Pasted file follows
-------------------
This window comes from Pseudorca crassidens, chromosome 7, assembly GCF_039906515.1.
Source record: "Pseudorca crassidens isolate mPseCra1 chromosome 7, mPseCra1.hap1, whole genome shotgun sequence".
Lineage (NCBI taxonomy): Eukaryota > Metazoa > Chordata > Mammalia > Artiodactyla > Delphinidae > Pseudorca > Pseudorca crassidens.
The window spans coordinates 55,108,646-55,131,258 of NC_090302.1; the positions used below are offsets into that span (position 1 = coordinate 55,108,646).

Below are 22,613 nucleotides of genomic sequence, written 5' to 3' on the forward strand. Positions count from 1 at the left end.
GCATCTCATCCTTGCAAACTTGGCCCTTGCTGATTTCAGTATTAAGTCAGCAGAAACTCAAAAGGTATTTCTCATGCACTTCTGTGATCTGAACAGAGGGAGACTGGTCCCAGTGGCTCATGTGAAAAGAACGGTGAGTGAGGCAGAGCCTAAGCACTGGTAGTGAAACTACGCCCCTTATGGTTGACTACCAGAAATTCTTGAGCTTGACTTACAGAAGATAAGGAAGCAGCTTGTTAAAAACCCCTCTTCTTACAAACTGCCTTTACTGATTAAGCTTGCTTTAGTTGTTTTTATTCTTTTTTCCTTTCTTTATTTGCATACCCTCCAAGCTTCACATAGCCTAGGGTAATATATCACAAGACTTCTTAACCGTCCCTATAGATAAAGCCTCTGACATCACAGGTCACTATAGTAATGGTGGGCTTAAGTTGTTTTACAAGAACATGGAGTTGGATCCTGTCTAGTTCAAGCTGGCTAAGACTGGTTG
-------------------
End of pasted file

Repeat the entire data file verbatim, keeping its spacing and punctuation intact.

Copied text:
This window comes from Pseudorca crassidens, chromosome 7, assembly GCF_039906515.1.
Source record: "Pseudorca crassidens isolate mPseCra1 chromosome 7, mPseCra1.hap1, whole genome shotgun sequence".
Lineage (NCBI taxonomy): Eukaryota > Metazoa > Chordata > Mammalia > Artiodactyla > Delphinidae > Pseudorca > Pseudorca crassidens.
The window spans coordinates 55,108,646-55,131,258 of NC_090302.1; the positions used below are offsets into that span (position 1 = coordinate 55,108,646).

Below are 22,613 nucleotides of genomic sequence, written 5' to 3' on the forward strand. Positions count from 1 at the left end.
GCATCTCATCCTTGCAAACTTGGCCCTTGCTGATTTCAGTATTAAGTCAGCAGAAACTCAAAAGGTATTTCTCATGCACTTCTGTGATCTGAACAGAGGGAGACTGGTCCCAGTGGCTCATGTGAAAAGAACGGTGAGTGAGGCAGAGCCTAAGCACTGGTAGTGAAACTACGCCCCTTATGGTTGACTACCAGAAATTCTTGAGCTTGACTTACAGAAGATAAGGAAGCAGCTTGTTAAAAACCCCTCTTCTTACAAACTGCCTTTACTGATTAAGCTTGCTTTAGTTGTTTTTATTCTTTTTTCCTTTCTTTATTTGCATACCCTCCAAGCTTCACATAGCCTAGGGTAATATATCACAAGACTTCTTAACCGTCCCTATAGATAAAGCCTCTGACATCACAGGTCACTATAGTAATGGTGGGCTTAAGTTGTTTTACAAGAACATGGAGTTGGATCCTGTCTAGTTCAAGCTGGCTAAGACTGGTTG